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Is it true that . . .   The Voting Rights Act of 1965 will expire in 2007 and African Americans and other ethnic minorities will lose the right to vote?

The answer is no. Congress passed the Voting Rights Act in 1965 in response to widespread evidence of disfranchisement of black citizens in several southern states. The Act protects citizens' right to vote primarily by forbidding covered states from using tests of any kind (like literacy tests) to determine eligibility to vote, by requiring these states to obtain federal approval before enacting any election laws, and by assigning federal officials to monitor the registration process in certain localities. Congress has amended the Act several times since 1965 to include other ethnic groups under its coverage.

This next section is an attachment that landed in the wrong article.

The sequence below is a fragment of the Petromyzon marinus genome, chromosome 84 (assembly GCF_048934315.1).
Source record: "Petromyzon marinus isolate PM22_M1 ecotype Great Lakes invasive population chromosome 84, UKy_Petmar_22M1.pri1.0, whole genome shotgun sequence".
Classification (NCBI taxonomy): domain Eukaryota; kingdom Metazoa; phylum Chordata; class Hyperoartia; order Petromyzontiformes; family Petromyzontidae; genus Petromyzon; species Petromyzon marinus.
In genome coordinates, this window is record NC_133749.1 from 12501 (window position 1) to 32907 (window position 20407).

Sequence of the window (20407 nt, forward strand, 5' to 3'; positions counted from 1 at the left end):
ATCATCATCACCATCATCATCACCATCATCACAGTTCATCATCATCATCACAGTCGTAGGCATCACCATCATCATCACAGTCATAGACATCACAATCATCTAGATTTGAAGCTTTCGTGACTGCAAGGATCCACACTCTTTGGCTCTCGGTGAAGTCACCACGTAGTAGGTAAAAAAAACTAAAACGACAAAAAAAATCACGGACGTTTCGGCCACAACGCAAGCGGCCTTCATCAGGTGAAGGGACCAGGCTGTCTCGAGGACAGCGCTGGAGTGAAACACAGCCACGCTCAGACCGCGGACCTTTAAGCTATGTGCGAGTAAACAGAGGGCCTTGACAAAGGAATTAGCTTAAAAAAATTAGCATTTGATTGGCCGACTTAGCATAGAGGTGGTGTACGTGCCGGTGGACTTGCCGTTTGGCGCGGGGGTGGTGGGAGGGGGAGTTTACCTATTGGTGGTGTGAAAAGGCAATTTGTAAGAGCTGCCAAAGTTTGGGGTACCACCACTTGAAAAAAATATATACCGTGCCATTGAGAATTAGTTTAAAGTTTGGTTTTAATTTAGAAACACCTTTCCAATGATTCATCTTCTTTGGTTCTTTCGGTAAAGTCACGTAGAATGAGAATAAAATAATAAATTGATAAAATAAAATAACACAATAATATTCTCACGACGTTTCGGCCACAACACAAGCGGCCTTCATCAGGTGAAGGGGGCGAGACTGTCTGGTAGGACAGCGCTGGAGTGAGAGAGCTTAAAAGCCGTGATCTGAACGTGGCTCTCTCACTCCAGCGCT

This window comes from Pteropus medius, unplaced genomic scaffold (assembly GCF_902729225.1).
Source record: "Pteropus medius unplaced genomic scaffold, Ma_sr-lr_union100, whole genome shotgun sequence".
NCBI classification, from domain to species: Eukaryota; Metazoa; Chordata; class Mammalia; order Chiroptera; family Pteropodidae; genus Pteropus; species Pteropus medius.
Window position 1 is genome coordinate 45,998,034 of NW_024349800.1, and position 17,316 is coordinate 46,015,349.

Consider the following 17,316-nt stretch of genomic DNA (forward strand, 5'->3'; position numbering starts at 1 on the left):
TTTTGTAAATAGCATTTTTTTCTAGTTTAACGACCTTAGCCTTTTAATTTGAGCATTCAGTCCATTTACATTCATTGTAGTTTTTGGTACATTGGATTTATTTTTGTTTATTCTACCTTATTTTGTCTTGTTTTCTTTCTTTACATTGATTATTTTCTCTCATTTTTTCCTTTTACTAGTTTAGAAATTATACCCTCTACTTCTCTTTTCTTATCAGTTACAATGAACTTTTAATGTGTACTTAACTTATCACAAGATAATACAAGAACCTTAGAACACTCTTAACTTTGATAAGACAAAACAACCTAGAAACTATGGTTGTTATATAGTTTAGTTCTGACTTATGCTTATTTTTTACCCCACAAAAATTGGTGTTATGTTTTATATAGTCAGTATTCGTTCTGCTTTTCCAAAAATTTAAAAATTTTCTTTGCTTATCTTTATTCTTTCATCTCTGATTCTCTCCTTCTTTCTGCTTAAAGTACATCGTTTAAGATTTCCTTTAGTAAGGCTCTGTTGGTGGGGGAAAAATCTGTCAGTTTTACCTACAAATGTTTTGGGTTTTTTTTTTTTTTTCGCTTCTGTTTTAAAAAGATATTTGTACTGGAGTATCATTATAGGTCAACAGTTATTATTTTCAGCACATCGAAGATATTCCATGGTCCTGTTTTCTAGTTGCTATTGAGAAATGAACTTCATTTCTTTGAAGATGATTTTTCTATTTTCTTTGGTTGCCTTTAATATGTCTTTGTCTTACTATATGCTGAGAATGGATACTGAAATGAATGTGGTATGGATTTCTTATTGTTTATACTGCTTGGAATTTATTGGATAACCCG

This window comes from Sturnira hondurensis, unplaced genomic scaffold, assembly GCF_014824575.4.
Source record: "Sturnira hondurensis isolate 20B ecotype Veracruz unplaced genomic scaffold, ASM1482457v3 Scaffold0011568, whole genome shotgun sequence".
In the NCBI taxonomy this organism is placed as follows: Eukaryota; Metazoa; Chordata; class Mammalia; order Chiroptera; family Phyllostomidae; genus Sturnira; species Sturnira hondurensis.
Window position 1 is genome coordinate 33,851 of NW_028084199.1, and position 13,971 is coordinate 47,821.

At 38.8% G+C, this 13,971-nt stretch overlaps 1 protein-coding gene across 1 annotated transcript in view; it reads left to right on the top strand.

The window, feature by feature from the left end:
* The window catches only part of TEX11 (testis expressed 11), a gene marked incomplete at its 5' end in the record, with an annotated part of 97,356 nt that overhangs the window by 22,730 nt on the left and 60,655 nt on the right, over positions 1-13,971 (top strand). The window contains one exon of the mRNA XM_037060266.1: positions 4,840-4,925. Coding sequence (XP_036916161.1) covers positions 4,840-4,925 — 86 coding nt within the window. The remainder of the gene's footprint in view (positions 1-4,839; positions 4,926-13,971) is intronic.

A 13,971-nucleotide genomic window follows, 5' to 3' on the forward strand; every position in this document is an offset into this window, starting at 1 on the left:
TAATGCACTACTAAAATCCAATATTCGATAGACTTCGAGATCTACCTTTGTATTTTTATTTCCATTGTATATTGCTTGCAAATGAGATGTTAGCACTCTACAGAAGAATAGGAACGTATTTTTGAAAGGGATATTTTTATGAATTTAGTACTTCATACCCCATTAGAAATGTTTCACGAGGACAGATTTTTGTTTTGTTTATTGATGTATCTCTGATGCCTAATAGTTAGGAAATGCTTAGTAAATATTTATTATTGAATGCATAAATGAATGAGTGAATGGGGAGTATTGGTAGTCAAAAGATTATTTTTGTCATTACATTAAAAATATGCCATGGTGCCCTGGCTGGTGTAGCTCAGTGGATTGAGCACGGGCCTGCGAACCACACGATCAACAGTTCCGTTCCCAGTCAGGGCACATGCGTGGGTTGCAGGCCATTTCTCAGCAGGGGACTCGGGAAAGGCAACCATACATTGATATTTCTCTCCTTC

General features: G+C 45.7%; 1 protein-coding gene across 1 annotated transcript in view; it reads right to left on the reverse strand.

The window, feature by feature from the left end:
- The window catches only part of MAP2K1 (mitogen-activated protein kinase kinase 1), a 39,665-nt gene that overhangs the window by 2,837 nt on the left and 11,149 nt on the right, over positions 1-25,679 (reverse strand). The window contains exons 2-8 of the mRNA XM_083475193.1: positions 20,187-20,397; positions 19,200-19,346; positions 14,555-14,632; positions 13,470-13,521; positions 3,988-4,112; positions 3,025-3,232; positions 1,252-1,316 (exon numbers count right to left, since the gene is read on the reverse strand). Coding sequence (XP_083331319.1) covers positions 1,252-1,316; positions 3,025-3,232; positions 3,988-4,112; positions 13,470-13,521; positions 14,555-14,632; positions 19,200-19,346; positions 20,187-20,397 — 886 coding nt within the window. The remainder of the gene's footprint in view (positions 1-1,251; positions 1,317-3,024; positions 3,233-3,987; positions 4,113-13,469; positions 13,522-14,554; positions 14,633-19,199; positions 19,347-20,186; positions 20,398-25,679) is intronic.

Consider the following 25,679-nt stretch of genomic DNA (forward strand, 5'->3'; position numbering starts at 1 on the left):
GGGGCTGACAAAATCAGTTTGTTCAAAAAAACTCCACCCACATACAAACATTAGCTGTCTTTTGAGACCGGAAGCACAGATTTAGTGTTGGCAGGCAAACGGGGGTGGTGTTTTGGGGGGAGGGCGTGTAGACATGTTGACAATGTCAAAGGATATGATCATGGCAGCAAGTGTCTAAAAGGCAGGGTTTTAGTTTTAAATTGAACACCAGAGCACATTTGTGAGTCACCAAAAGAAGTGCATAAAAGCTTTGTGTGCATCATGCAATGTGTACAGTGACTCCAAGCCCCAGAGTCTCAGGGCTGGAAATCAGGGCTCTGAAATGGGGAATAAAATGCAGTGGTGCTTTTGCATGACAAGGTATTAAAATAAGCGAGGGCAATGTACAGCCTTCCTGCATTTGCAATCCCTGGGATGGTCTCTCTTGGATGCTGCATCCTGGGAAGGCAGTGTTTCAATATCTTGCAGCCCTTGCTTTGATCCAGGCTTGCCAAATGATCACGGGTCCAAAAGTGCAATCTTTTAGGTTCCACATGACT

The facts: The Voting Rights Act of 1965 is a permanent law, but there are certain provisions in it that are temporary and scheduled to expire in 2007 (mostly those provisions requiring federal examiners and federal election observers). These expiring provisions will not result in the loss of the right to vote--that right is guaranteed by the 15th Amendment and the Voting Rights Act of 1965.

Link to the U.S. Department of Justice for more information.


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